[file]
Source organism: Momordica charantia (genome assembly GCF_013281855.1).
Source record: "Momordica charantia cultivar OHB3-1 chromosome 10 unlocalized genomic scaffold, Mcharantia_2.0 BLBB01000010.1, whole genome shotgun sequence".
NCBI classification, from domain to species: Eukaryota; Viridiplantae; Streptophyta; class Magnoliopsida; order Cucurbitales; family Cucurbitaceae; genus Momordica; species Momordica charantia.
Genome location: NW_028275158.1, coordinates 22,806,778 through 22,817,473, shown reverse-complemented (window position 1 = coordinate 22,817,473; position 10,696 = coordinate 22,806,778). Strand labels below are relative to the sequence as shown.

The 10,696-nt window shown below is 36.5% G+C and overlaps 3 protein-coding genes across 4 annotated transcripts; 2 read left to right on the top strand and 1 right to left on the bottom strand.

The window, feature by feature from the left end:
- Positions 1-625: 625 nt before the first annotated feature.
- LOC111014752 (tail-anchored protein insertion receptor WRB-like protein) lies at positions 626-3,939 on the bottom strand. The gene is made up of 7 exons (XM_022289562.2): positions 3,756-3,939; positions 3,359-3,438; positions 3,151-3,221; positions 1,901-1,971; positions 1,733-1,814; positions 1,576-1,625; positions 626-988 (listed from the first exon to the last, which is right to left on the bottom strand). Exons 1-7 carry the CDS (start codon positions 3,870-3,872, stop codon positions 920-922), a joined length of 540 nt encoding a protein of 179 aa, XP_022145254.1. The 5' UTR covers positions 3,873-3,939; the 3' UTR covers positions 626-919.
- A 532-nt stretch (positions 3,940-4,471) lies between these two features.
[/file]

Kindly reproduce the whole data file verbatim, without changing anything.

Source organism: Momordica charantia (genome assembly GCF_013281855.1).
Source record: "Momordica charantia cultivar OHB3-1 chromosome 10 unlocalized genomic scaffold, Mcharantia_2.0 BLBB01000010.1, whole genome shotgun sequence".
NCBI classification, from domain to species: Eukaryota; Viridiplantae; Streptophyta; class Magnoliopsida; order Cucurbitales; family Cucurbitaceae; genus Momordica; species Momordica charantia.
Genome location: NW_028275158.1, coordinates 22,806,778 through 22,817,473, shown reverse-complemented (window position 1 = coordinate 22,817,473; position 10,696 = coordinate 22,806,778). Strand labels below are relative to the sequence as shown.

The 10,696-nt window shown below is 36.5% G+C and overlaps 3 protein-coding genes across 4 annotated transcripts; 2 read left to right on the top strand and 1 right to left on the bottom strand.

The window, feature by feature from the left end:
- Positions 1-625: 625 nt before the first annotated feature.
- LOC111014752 (tail-anchored protein insertion receptor WRB-like protein) lies at positions 626-3,939 on the bottom strand. The gene is made up of 7 exons (XM_022289562.2): positions 3,756-3,939; positions 3,359-3,438; positions 3,151-3,221; positions 1,901-1,971; positions 1,733-1,814; positions 1,576-1,625; positions 626-988 (listed from the first exon to the last, which is right to left on the bottom strand). Exons 1-7 carry the CDS (start codon positions 3,870-3,872, stop codon positions 920-922), a joined length of 540 nt encoding a protein of 179 aa, XP_022145254.1. The 5' UTR covers positions 3,873-3,939; the 3' UTR covers positions 626-919.
- A 532-nt stretch (positions 3,940-4,471) lies between these two features.